The key areas you will work on are language capacities, reading, writing and speaking. We will work with different forms of writing, ranging from autobiographical writing to mappings and note-taking. These classes will include classroom discussions, presentations, collaborative works, group work and practicums.
We relate to the world not only through the intellect but also with our bodies and creative abilities.
In this set of courses and workshops, you will explore aesthetic, physical and expressive traditions. You can choose workshops in art, music, theatre, dance and sports or fitness. You will develop a guided self-study and choose to learn a sport, art or craft. You could make a performance, produce a piece of work or build a portfolio.
We offer you a chance to play cricket, basketball, table tennis, or even practice Yoga, Tai Chi or the martial arts. You can choose music, painting, sculpture, dance or photography.
In these courses, we will explore the nature and diversity of the Indian experience. We study the vast diversity of historical, cultural and linguistic aspects that define Indianness.
You will learn to understand how the subcontinent has changed in its environment, across geography, geology and territory. We will think together about debates on the people who live here, their culture, and the larger questions around population and inequality. Most importantly, we examine the many structures that organise Indian society.
You can choose one interdisciplinary area of study of four courses and a field internship of two weeks.
These courses are about current Indian and global scenarios, whether social, political, cultural or ecological conditions.
How are development issues framed and what issues are involved in bringing about social change?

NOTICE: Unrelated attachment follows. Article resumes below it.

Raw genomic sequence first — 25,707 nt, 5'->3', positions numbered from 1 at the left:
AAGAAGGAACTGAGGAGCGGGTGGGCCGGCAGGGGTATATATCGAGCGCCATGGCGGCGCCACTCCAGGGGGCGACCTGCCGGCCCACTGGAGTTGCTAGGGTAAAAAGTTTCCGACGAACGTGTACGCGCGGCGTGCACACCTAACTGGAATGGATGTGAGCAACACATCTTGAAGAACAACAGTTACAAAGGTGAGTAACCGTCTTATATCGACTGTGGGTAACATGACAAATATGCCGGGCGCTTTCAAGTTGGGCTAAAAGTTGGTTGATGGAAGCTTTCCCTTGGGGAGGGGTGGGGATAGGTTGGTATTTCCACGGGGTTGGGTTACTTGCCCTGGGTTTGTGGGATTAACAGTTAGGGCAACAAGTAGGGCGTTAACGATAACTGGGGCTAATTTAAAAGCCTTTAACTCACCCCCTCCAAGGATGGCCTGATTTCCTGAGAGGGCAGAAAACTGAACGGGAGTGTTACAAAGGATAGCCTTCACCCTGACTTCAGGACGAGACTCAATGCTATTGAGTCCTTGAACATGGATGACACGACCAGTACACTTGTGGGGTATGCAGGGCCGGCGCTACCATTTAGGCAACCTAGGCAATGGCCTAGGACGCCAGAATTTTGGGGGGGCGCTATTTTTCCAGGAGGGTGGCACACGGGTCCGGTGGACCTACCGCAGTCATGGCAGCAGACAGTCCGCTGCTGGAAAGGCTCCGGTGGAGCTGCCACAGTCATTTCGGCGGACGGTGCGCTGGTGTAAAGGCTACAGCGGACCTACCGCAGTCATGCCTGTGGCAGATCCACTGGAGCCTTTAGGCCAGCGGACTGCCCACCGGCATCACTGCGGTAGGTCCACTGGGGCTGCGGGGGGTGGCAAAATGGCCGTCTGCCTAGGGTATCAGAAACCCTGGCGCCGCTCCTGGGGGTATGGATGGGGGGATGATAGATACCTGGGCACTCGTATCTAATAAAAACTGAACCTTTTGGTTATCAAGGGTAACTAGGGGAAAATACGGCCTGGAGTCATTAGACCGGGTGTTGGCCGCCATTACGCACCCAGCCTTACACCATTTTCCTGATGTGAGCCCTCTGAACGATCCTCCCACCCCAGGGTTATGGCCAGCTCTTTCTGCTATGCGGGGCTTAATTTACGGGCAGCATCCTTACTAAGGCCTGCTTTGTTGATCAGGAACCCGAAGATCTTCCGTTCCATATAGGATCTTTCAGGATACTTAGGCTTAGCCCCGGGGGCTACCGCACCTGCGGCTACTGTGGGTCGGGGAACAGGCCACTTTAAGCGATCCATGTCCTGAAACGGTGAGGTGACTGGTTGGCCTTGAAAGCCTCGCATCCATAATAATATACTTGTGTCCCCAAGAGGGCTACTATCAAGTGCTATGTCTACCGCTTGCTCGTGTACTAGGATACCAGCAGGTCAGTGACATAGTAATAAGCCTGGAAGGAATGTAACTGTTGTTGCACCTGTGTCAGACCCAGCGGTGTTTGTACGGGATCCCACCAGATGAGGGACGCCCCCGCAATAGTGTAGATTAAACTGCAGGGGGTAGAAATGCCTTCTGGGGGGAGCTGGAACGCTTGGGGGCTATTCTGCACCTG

A socioecological systems perspective for you to understand the interactions between society and nature that impacts sustainability.
The role of media and technologies in shaping democracy and democratic policies and publics in India.
The nature and content of education in the Indian context.
How the economy works, why it sometimes does not work well for everyone involved, and how it changes.
A compulsory set of courses with 3 credits each.
Understand "real-world" problems through key economic aspects.
How does the Indian economy work, and how has it changed over the course of the 20th century?
Do individuals calculate their actions to suit consequences? Are individual’s choices purely self-interested? How do individual behaviours affect social institutions? And how can policies take heed to these behaviours?
Why, in the 21st century, are some workers still not entitled to bathroom breaks?
What is Economics?
You can choose from a wide variety of topics covering the diversity of economics as a discipline in the last three semesters of your programme.
Electives introduce economic theory and methods, theoretical perspectives, and historical context for theories.
You can also choose from an interdisciplinary set of courses to train you in mathematical reasoning and writing for economics. You can choose two courses from mathematics, biology, philosophy and history.
Core aspects of growth theories in economic thought.
Is globalisation inevitable? And do we all really gain from it?
Why were a handful of European countries able to impose themselves on the rest of the globe and what have the consequences been?
What economic, social and political questions can we answer using data? What can we know using simple trends and summary statistics? It turns out, quite a lot!
How do microeconomic models work?
How do gender differences determine social outcomes?
Where do current theories of modern economics come from?
Mathematics for Economics
An applied mathematics elective.
Biology for Economics
How does life work? Answers from molecular, cellular and evolutionary perspectives.
Pick up the key attitudes necessary for a study of biology with observation, exploration and imagination.
A study of one of the cornerstones of modern biology and the life sciences.
How is a cell organised?
Philosophy for Economics
What is a state and what allows it to exert power on us? Do we need a state? Do we have liberties and rights?
Some questions you will ask are: can we know anything? What exists? What is personal identity? What is free will? And what is value?
How do we understand the rights and wrongs of what humans do?
History for Economics
What was pre-colonial India like?
What were the historical processes leading to the formation of colonies in the Americas, Africa and the Middle East?
You can work closely with a faculty member on a specific topic, and develop a research question to write up a thesis.
To choose this path, you have to have completed credits from classroom courses and a project.
Total 96 credits